While things at the MLB level have been rough for the past few seasons, the Chicago Cubs have a nice collection of young talent in the organization. Position players such as Starlin Castro, Anthony Rizzo and Junior Lake are all 24-years-old or younger, and have shown some serious promise on the major league level. Also, the Cubs’ have one of the most talented minor league systems led by hitters like Javier Baez, Kris Bryant and Albert Almora.
The future appears to be bright on the north side of Chicago as their elite young talent is getting closer and closer to the big leagues by the day. While the Cubs appear to be loaded with impact position player talent, they could certainly use some help in the pitching department.
Jeff Samardzija has elite-level stuff, but he has yet to put it all together on a consistent basis. Travis Wood had an incredible 2013 season, but he pitched well above his career averages. Luck probably played a role in Wood’s success, and he is unlikely to become anything more than a solid no. 3.
C.J. Edwards and Pierce Johnson have huge upside in the minors, both consistently landing on top 100 prospect lists. Edwards and Johnson lead some interesting arms in the Cubs’ system, but there are very few pitchers with top-of-the rotation potential. The Cubs must look to add impact pitching. One prospect who has flown under the radar but should be able to help fill a void in the rotation sooner rather than later is Dallas Beeler.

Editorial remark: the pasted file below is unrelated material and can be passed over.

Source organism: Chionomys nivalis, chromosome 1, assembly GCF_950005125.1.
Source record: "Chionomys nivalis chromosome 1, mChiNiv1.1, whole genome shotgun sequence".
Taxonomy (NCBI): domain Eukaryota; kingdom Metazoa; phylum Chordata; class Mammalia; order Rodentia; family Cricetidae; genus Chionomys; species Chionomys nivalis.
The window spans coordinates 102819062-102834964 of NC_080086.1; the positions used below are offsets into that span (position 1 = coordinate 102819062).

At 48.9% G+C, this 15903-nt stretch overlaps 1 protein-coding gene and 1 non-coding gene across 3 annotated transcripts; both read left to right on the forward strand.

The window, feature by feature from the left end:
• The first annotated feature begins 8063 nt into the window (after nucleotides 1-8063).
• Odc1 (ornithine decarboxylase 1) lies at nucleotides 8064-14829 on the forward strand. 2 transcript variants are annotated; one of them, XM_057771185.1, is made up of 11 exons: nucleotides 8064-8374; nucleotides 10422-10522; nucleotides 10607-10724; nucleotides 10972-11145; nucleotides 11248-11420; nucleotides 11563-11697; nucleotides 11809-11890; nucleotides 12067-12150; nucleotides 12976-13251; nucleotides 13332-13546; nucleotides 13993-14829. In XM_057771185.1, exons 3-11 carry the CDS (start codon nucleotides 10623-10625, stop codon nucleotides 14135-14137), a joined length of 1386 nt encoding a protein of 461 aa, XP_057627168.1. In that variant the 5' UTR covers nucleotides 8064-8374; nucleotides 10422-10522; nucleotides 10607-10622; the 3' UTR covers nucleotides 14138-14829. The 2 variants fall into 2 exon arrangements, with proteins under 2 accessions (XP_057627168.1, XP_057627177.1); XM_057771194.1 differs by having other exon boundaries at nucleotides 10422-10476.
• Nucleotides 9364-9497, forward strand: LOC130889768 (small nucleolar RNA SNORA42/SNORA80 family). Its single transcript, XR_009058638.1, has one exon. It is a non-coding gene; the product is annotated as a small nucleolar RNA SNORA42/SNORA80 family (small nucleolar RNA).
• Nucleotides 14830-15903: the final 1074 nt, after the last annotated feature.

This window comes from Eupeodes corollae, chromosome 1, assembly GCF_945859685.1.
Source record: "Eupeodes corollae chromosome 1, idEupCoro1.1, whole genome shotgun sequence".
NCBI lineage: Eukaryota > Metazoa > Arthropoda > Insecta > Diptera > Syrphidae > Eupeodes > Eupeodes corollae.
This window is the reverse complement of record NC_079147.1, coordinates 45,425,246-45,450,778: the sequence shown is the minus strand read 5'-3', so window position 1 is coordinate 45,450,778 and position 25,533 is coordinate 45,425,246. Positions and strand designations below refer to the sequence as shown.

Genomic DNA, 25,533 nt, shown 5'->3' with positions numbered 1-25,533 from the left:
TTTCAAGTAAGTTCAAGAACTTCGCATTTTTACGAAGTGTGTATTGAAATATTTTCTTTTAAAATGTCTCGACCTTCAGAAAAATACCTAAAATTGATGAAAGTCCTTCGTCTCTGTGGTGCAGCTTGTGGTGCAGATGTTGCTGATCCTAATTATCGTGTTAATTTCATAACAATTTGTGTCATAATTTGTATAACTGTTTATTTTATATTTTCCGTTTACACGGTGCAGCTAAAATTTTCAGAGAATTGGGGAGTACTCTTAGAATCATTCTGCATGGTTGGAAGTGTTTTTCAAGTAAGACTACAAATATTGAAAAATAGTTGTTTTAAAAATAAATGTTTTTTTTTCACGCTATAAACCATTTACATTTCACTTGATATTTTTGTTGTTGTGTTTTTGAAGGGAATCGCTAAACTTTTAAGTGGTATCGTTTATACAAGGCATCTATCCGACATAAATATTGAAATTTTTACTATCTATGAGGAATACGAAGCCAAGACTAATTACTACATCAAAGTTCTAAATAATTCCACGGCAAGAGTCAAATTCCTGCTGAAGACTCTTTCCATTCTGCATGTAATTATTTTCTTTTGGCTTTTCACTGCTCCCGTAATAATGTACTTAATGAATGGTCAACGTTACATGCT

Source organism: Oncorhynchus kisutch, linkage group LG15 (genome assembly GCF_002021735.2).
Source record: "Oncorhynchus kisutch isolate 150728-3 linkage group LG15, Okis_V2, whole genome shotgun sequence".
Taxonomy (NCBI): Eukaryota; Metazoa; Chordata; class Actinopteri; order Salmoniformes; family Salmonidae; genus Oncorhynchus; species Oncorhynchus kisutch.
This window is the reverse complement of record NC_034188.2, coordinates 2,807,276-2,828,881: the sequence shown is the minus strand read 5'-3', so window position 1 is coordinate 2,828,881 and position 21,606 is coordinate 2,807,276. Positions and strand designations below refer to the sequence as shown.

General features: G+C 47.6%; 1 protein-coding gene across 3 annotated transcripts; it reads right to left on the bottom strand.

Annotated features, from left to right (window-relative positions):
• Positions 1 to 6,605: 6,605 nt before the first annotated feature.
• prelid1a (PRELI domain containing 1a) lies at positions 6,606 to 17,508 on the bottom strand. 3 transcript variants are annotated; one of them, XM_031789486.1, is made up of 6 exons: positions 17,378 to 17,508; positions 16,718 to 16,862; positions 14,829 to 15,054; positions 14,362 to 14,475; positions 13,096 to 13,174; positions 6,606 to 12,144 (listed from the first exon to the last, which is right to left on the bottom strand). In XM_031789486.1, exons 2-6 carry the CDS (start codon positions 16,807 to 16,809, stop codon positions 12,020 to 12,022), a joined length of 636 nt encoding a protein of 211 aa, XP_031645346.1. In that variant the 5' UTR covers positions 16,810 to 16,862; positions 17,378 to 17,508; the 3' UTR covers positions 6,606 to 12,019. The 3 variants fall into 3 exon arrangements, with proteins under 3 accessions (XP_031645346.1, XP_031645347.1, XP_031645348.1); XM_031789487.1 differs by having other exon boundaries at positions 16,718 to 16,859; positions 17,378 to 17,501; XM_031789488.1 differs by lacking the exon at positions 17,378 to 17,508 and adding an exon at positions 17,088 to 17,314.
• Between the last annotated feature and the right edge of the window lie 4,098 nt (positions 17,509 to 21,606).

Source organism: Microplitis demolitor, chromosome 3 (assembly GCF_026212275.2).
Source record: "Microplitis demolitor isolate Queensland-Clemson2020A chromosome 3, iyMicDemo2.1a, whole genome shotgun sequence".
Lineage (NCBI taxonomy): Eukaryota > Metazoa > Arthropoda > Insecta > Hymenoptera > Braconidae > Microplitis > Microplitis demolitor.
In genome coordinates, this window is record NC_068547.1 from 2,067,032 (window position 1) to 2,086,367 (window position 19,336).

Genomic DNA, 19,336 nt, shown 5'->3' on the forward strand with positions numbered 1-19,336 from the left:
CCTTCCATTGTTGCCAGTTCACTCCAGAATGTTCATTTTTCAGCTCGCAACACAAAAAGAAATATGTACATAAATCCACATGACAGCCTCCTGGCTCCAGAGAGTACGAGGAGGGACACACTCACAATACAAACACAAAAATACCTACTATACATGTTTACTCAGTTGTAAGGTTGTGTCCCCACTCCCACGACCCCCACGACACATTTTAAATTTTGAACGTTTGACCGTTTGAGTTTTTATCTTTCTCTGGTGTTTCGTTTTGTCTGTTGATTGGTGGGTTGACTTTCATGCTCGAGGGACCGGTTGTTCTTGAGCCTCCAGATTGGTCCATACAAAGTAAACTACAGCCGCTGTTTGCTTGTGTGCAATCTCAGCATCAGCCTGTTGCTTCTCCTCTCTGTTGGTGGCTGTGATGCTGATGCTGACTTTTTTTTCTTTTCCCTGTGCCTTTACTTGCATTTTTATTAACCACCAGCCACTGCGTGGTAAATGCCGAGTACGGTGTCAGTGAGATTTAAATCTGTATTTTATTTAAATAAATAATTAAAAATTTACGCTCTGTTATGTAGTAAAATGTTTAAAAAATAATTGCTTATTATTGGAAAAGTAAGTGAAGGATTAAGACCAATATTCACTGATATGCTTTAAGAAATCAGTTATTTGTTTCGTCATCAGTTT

Beeler is a big (6-foot-5, 205 pounds) RHP with great control and a fastball that reaches the mid 90s. He has spent the past two and a half seasons at double-A with mixed results. He was very good last season before a finger injury cut his season short. After a very successful Arizona Fall League where Beeler pitched against some of the very best prospects in baseball, the Cubs decided to add Beeler to their 40-man roster, protecting him from other teams in the Rule 5 Draft.
In the past, Beeler always struggled against left handed batters. He has now added an impressive cutter that he has used to jam lefties. Beeler is a smart pitcher that knows how to attack the strike zone. His fastball has some natural sink, and he does a great job of keeping it down in the zone.
Beeler should start out the season in triple-A, and if he continues to have success, he should reach the big leagues by the end of the season. Beeler will never have the ceiling of an ace. That being said, if his cutter continues to improve and allows him to get lefties out, there is no reason why he cannot hold down a spot in the Cubs’ rotation for many years.